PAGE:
# Earthâ€™s Orbit and the Seasons

Document Sample

```					Earth’s Orbit and the Seasons
Seasons on the Earth
1 KW/m2                                            1 KW/m2

1 m2                      2 m2
In winter a bundle of light is spread over a bigger area than in summer
owing to the inclination away from the Sun
Phases of Moon: Earth-Sun Positions

‘Horns’ of a crescent moon always point away from the Sun
Full Moon rises
at dusk and sets at dawn

The New Moon rises and sets with the Sun (lies in the same direction as the Sun)
Total Solar Eclipse: Total obscuration of the
Sun by the Moon, possible because the
angular size of Moon equals Sun’s
Solar Eclipse (at New Moon):
Visible from a narrow ‘band’ across the Earth

Diameter (Moon) = 3476 Km = ¼ Diameter (Earth)
Moon’s umbra reaches only a small area < 270 Km where solar eclipse is visible
Lunar Eclipse (around Full Moon)
Umbra and Penumbra- total or partial obscuration

Umbra – dark part of the shadow; Penumbra – lighter part of the shadow
Earth’s maximum umbra at Moon’s distance is 9200 Kms; the penumbra is
16000 Kms across
Annular Solar Eclipse:
(when the tip of moon’s umbra doesn’t quite
reach the earth)
Eclipses occur on Line of Nodes:
Earth-Moon-Sun must be in line

Why do eclipses NOT occur each new and full moon?
The E-M-S line can may deviate by up to 5 degrees
Solar and Sidereal Day
• How long is one day ?
• From noon (Sun directly overhead) to
noon ?
Orbital and angular motion of the Earth
Solar & Sidereal           T=24h
Days                     (Solar day)

T=23h 56m 04s
(Sidereal Day)

T=0h
Noon

Not to Scale
• The earth moves each day by 1 degree in its
orbit around the Sun. So each day the earth has
to rotate a bit more to reach the noon position
• To rotate one extra degree requires
24 x 60
---------- = 4 minutes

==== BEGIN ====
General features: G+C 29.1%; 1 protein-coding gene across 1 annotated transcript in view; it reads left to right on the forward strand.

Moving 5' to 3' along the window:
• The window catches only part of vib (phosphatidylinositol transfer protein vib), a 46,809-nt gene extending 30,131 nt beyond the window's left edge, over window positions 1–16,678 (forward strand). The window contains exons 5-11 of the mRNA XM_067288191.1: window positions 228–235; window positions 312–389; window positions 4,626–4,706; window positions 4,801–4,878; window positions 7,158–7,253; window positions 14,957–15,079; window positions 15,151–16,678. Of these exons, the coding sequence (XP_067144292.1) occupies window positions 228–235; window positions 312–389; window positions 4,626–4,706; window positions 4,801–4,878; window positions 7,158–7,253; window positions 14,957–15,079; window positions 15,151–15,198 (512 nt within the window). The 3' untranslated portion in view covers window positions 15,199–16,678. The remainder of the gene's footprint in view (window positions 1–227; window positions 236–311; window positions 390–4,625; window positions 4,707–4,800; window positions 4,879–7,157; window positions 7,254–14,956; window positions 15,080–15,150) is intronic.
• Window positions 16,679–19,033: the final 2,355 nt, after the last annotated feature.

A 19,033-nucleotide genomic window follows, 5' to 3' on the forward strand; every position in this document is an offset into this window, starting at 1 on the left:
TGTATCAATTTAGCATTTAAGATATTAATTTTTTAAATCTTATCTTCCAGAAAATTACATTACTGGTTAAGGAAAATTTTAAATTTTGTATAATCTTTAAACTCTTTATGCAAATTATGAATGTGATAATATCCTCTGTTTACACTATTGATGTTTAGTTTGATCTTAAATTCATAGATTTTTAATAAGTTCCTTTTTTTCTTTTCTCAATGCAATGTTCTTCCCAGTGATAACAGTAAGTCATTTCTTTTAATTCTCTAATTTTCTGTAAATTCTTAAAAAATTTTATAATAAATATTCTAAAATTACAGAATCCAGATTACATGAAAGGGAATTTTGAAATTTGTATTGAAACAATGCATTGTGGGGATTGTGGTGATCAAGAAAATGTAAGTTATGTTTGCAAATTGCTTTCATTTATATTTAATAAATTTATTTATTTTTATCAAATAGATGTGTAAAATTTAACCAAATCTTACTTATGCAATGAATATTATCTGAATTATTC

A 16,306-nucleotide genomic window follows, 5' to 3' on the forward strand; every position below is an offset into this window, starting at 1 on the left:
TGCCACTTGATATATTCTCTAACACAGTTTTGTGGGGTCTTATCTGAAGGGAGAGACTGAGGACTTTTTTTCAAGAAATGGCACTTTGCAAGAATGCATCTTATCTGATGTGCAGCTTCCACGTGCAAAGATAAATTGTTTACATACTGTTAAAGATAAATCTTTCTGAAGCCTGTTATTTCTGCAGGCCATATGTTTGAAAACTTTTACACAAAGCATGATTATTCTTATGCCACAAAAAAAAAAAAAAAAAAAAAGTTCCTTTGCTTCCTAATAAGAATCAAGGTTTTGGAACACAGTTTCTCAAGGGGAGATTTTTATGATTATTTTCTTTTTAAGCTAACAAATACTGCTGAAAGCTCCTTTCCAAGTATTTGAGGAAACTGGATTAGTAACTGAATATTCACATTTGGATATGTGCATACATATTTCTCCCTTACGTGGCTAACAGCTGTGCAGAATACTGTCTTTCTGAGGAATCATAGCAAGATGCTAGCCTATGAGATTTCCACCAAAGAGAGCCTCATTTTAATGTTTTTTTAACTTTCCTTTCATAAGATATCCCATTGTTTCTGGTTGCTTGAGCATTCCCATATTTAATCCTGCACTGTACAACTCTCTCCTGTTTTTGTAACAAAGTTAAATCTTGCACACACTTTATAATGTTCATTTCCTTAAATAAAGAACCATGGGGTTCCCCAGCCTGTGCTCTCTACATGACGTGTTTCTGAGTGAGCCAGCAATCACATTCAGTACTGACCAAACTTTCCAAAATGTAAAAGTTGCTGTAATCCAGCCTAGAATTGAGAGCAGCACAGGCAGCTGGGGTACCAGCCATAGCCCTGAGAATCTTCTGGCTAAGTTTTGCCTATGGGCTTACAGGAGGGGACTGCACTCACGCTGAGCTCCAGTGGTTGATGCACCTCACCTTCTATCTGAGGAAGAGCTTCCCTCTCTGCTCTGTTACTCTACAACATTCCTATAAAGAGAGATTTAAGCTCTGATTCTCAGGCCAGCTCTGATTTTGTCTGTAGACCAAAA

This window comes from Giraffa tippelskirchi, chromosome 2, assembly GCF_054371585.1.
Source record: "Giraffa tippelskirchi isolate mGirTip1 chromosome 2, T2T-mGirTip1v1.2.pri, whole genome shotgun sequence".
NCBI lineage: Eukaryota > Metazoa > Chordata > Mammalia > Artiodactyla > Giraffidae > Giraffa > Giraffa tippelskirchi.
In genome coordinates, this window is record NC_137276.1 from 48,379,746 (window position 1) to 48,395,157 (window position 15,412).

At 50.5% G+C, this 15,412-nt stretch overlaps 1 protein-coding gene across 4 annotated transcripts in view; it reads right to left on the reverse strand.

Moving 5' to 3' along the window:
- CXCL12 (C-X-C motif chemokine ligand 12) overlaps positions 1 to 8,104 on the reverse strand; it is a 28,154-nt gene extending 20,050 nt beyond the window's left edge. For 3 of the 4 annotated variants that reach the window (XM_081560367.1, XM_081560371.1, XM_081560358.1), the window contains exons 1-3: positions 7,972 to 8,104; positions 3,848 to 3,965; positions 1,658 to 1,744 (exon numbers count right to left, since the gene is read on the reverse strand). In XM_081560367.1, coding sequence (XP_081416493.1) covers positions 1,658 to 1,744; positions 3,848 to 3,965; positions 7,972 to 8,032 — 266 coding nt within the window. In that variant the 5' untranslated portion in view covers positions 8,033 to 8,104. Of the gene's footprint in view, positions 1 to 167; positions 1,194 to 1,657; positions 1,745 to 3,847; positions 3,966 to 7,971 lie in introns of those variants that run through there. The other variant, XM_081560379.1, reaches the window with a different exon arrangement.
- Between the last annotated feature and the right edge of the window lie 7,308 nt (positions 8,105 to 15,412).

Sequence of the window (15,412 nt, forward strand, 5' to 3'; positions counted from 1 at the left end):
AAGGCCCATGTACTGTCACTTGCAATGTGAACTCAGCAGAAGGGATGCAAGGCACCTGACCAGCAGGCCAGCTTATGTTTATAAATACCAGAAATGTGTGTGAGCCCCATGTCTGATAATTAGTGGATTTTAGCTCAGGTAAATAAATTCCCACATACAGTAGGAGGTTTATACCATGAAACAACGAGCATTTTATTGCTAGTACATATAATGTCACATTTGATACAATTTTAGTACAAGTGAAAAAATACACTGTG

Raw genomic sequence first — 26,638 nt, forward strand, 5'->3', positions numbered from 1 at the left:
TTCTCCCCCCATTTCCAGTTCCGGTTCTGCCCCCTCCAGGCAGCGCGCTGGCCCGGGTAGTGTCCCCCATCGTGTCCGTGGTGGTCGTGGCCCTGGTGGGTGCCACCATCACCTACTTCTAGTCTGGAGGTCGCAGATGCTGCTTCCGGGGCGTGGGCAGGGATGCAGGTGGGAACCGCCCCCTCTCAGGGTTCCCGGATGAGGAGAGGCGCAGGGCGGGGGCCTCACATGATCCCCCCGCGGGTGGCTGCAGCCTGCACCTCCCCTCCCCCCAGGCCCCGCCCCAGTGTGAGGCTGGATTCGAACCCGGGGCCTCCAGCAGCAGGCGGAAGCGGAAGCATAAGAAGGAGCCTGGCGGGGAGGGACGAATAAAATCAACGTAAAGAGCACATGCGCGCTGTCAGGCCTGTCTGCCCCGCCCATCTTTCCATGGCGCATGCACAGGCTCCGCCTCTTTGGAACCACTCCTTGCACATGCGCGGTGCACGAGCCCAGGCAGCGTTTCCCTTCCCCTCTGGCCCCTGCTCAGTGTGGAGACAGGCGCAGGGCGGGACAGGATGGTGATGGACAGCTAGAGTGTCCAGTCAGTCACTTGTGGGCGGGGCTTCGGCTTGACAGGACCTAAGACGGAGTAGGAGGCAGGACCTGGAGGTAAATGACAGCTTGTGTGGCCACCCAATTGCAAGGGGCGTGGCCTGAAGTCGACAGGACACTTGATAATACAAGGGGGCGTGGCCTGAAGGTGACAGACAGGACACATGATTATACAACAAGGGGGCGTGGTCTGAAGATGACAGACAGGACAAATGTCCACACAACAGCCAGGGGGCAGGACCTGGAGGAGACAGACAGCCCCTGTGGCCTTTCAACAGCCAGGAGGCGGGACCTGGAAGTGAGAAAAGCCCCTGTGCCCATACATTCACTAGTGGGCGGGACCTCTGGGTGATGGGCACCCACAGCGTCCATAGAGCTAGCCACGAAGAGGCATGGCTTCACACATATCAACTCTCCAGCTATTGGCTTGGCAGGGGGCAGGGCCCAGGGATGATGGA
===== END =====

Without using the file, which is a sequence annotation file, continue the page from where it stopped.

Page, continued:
360
• Solar day (noon-to-noon = 24 hours) is
rotation period with respect to the Sun
 4 minutes longer than the true rotation period
of the Earth with respect to the stars called the
Sidereal day = 23h 56 m
• 366 sidereal days per year
Solar and Lunar Calendar
• Rotation of the earth = 1 solar day
• Revolution around the sun = 365.2422 d
• Orbital period of moon = 1 month = 29.5306 d
• Lunar OR solar calendars are possible, but not
both since a month is not (i) exact no. of days,
and (ii) year is not exact no. of lunar months
12 x 29.5306 = 354.3672 days, not one year
• Solar calendar is the one most widely used
• Roman Julian Calendar year = 365 d + leap yr
Gregorian-Julian Calendar
• Problem with Julian Calendar  average yr
is 365.25 d, 11 minutes too long !
• By the 1500’s, the time of Pope Gregory,
the calendar was ahead of astronomical time
keeping by more than two weeks
• Gregorian reform:
Century years not divisible by 400 are
ordinary years, not leap years
(Example: 1700 AD was not a leap year, but
2000 AD was)
Motions of the Earth:
Rotation on its axis (day), Revolution or orbit
around the Sun (year), and Precession of the
Polar N-S axis

Position of the north star changes due to the slow precession of the Earth’s axis
due to the gravity of the Sun – just like the wobbling axis of a spinning top
Periodic Precession of Polaris - 26,000 Yrs

```
DOCUMENT INFO
Shared By:
Categories:
Stats:
 views: 8 posted: 6/7/2010 language: English pages: 18
How are you planning on using Docstoc?